When I say ‘the end of growth’, I don’t mean that in a Limits to Growth kind of way, or peak oil or things like that. Not because I seek to invalidate such things, but because I mean economics, finance only. Our economies simply ceased growing, and quite a few years ago. The only reason that is not, and very widely, recognized is the $21 trillion and change that central banks have conjured up ostensibly to kickstart a recovery that always remains just around the corner.

That those $21 trillion will have massive negative effects on all of us is not my point either right now. Just that growth is gone. And that’s hard enough to swallow for a system that’s based uniquely on that growth. That is what this ‘essay’ is about: what consequences that will have.

All that said, I don’t have the idea that too many people are willing to accept the notion of the end of eternal economic growth (let alone right this minute), nor of globalization’s demise. Which may be partially understandable, but not more than that. Instead, quite a few people may honestly feel that the end of growth will make ‘leaders’ try for more, not less, centralization/globalization, but that, if it happens, is temporary. Unless, as I wrote earlier, we see dictators in the west.

Because, as I said in those articles, the overbearing principle is, and must be, that when centralized power ceases to deliver benefits to people, they will no longer accept that decisions about their – ever poorer- lives are taken by people hundreds or thousands of miles away from where they live. People allow that only when they reap sufficient benefits from it. With growth gone, there are no such benefits left. Look at Greece and Italy and Brexit, and look at why Trump is where he is.

Since it will apparently take a while for the above to sink in – which is not because I’m wrong-, I’m a little hesitant to introduce the next assertion, which is very closely related to the other two and takes it a step further. That assertion is that there are multiple countries in the western world -and perhaps beyond- today that run a serious risk of becoming de facto ungovernable. I’ll refrain from using the term anarchy.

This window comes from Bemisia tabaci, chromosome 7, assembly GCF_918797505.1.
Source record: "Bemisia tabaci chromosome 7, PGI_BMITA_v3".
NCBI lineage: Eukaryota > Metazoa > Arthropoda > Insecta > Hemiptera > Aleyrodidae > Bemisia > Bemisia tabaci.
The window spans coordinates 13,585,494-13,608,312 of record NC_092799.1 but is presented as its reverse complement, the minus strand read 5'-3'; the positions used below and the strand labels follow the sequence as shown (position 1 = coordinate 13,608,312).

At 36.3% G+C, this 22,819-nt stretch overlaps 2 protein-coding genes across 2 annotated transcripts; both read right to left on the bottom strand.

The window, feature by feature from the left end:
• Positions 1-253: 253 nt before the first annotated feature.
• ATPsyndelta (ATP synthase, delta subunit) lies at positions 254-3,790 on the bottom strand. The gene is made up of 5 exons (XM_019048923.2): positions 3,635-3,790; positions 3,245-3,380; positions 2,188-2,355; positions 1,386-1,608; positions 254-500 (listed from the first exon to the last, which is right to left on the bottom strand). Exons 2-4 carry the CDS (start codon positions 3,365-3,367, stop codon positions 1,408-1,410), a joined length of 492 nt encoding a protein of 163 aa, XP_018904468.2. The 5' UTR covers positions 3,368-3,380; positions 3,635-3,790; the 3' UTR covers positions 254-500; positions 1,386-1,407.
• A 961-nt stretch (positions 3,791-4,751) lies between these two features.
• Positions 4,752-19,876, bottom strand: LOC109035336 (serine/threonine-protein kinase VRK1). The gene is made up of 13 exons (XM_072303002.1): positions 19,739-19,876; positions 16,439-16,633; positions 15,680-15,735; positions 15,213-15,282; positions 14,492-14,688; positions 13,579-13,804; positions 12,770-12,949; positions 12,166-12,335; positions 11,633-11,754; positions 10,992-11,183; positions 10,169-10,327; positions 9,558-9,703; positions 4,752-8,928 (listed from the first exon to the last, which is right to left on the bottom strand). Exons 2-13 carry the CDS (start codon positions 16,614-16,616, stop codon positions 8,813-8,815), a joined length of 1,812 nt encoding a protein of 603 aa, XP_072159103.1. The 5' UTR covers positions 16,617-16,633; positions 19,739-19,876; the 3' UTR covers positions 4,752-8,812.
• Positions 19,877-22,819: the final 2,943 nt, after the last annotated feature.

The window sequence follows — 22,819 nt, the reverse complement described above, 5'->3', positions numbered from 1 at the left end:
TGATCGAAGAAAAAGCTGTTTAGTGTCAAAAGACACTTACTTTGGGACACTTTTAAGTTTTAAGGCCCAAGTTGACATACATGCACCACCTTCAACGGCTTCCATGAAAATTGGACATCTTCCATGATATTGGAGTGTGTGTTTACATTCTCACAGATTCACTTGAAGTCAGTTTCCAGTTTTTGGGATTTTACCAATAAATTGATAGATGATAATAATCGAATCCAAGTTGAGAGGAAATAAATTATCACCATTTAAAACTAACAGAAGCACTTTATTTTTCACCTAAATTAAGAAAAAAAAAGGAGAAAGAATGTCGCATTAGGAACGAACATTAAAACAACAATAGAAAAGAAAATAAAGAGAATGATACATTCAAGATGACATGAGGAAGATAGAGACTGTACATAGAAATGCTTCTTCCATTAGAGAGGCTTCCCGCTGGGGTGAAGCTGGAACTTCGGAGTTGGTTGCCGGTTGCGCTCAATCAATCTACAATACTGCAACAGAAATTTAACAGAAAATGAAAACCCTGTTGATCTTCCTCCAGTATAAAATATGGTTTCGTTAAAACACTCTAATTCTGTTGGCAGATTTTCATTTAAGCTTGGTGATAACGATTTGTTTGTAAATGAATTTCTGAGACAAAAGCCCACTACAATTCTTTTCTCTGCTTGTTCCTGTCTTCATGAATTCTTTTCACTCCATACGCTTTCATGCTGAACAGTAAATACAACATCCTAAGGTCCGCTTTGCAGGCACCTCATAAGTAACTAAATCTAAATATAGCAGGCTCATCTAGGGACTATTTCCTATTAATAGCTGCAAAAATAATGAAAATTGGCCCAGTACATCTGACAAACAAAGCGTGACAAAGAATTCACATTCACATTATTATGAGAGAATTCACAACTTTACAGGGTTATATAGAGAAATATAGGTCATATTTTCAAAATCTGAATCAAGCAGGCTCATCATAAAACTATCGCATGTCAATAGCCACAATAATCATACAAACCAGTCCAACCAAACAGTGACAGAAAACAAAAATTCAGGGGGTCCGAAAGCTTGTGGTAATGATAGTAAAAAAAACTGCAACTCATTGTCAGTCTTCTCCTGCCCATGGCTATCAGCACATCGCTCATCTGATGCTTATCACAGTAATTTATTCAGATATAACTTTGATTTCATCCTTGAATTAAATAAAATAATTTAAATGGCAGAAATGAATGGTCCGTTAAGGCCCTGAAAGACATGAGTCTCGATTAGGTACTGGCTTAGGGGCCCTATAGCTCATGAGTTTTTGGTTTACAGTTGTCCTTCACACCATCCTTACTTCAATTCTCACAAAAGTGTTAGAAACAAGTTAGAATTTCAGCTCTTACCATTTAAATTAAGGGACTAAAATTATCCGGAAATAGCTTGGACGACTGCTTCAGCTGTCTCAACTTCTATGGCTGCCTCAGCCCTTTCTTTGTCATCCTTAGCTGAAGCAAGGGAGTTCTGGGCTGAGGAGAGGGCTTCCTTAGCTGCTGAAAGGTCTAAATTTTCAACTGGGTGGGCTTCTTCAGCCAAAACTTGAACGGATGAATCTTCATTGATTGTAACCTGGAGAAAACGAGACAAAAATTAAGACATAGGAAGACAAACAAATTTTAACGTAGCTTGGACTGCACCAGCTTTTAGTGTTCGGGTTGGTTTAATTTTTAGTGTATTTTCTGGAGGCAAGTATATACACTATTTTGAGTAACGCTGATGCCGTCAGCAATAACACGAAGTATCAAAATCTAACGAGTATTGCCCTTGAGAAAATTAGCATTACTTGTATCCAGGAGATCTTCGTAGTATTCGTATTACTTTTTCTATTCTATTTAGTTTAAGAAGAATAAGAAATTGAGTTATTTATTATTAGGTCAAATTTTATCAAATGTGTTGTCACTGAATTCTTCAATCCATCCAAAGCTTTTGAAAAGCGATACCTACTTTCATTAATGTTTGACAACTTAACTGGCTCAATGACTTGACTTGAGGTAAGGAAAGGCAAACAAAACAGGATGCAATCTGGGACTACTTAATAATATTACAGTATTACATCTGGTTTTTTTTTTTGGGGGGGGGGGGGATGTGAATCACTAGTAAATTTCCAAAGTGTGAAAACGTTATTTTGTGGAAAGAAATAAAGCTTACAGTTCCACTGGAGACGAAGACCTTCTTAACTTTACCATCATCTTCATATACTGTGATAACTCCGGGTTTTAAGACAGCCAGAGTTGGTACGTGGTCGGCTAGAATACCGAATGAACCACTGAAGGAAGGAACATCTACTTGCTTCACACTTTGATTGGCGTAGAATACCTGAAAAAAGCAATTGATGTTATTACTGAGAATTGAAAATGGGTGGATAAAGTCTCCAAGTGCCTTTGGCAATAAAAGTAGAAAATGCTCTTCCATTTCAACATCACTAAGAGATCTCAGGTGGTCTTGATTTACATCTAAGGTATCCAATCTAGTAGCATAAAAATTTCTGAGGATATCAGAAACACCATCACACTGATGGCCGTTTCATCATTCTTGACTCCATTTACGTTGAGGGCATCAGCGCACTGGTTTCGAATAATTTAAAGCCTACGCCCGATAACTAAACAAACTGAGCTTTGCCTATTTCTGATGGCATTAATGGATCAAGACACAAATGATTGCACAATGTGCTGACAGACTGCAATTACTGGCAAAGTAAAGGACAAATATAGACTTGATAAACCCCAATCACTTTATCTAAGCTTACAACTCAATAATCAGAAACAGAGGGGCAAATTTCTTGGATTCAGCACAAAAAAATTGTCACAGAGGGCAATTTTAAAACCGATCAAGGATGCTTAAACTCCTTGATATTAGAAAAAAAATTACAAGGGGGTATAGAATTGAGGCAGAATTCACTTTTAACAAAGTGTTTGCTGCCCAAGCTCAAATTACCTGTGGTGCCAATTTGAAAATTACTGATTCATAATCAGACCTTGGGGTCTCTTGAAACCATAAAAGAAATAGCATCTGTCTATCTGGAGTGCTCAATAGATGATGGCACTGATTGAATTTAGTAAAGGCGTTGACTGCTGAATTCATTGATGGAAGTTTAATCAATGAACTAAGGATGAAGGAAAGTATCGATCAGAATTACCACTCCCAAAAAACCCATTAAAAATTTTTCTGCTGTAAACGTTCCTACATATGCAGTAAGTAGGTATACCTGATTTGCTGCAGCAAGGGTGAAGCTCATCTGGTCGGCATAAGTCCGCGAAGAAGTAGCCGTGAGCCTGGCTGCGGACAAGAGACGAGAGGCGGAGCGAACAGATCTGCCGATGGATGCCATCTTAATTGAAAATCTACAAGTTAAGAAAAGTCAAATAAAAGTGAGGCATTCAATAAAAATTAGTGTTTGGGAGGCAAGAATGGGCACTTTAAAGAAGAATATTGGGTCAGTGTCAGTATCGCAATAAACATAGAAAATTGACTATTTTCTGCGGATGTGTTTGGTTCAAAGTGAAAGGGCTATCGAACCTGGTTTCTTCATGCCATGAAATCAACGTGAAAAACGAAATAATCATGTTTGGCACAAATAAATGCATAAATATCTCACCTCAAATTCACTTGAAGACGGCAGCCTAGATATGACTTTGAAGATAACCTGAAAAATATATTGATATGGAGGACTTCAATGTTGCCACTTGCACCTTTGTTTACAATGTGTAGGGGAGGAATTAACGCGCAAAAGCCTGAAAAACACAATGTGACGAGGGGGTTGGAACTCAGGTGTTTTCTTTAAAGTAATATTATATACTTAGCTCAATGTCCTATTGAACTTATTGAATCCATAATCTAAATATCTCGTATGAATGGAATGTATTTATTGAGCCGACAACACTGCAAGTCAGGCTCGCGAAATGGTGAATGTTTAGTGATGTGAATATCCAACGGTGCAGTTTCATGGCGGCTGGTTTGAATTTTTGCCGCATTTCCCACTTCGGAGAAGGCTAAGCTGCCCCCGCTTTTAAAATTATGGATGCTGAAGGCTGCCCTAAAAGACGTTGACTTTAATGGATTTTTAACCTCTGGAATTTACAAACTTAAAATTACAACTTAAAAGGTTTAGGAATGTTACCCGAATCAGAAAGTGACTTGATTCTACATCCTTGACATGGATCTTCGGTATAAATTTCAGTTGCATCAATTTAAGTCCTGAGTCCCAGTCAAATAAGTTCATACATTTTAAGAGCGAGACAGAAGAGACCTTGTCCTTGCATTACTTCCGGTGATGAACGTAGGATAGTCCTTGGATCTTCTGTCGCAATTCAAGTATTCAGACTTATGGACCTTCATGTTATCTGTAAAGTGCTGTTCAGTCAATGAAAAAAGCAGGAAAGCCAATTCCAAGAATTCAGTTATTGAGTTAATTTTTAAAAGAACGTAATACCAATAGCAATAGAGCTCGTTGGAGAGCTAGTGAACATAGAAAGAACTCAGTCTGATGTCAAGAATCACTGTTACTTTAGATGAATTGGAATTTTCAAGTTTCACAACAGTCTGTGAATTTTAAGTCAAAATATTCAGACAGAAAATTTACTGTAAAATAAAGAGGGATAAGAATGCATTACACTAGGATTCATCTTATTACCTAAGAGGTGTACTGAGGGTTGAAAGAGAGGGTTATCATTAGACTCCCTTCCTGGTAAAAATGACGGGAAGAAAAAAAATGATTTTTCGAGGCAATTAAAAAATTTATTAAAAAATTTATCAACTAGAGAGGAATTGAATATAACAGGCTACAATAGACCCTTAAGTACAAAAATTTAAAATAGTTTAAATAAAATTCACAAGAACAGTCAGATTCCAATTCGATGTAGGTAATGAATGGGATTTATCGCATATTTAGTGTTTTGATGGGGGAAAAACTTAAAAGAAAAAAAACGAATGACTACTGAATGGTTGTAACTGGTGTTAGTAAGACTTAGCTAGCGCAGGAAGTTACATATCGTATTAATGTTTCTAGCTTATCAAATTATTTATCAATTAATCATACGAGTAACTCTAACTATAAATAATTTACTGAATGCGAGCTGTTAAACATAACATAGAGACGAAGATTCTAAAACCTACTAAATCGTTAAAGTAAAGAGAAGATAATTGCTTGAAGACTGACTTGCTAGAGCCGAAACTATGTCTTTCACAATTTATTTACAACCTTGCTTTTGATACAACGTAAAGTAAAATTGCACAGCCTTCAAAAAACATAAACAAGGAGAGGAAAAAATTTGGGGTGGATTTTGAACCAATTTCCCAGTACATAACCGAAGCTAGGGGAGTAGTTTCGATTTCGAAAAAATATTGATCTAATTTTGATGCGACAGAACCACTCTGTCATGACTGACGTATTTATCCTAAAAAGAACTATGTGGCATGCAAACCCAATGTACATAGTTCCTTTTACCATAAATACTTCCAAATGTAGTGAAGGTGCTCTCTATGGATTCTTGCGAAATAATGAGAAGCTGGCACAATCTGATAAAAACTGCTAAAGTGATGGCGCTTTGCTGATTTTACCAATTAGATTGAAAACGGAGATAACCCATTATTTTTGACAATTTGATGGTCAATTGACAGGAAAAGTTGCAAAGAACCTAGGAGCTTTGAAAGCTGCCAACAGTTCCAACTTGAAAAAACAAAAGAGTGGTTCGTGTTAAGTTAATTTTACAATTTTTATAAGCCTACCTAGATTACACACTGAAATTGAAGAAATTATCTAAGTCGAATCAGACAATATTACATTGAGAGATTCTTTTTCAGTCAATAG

I’ve been playing around in my head for a while with the thought that it is striking that the last two major global powers, which together have dominated world politics and economics for over 200 years, look well on their way towards becoming ungovernable. It is perhaps even more striking that nobody appears to understand or even contemplate this.

Both Britain and America are caught in an apparent trap in which various groups of their citizens blame each other for everything that’s going wrong with their lives -which admittedly is plenty-. But that’s where the end of growth and globalization comes in: societies are in urgent need of new ways of organizing themselves, of formulating new goals, priorities and policies.

To continue reading: Ungovernability



The Democrat Nightmare On Elm Street, by Karl Denninger

Premiums for Obamacare are set to skyrocket and it couldn’t happen at a better time—just before the election. From Karl Denninger on a guest post at

In just a few days we will begin open enrollment for everyone in Obamacare now.

Eight days before the election, that is.

This is what the nation is going to face:

Dr. Milton Wolf
Obama promised your premiums would drop by $2500. He lied.

Here’s the latest round of approved rate hikes. Not merely requests. Approved.

There is nothing the Democrats can do about it either — 22 states with massive double-digit premium hikes, 7 of them in excess of 50%.

Many are considered “safe” Democrat states — Colorado, Maryland, Illinois, Connecticut, Hawaii, Pennsylvania.

Then there’s Arizona, Florida, Maine and New Mexico.

How safe is PA? Illinois will have a million dead voters show up at the polls; they’re the land of 102% turnout and nobody has gone to jail in the modern era for doing it, so you can forget that.

Everyone thinks Pennsylvania is clean for Clinton, with “Real Clear” claiming a 6% advantage. How “real” and “clear” is that, and how fast will it evaporate like a fart in the wind with 50%+ Obamacare price hikes hitting the residents of the state in the face a week before the election?

I will say it again: Trump has a card he has not played, and it’s not “repeal and replace.”

It’s jail and indict, and he needs to stick that right now out under the electorate’s nose along with these price hikes — not proposed, not thought about, but approved and coming right up the electorate’s ass a week before election day.

Kremlin Slams Demands For Assad’s Ouster As ISIS Kills Hundreds Of “Human Shields” In Mosul, by Tyler Durden

Zero Hedge probably deserves a Pulitzer Prize for its reporting and analysis of the Syrian situation. (Disclosure: Zero Hedge has featured SLL articles.) It is certainly more deserving than any of the mainstream media organs. From Tyler Durden at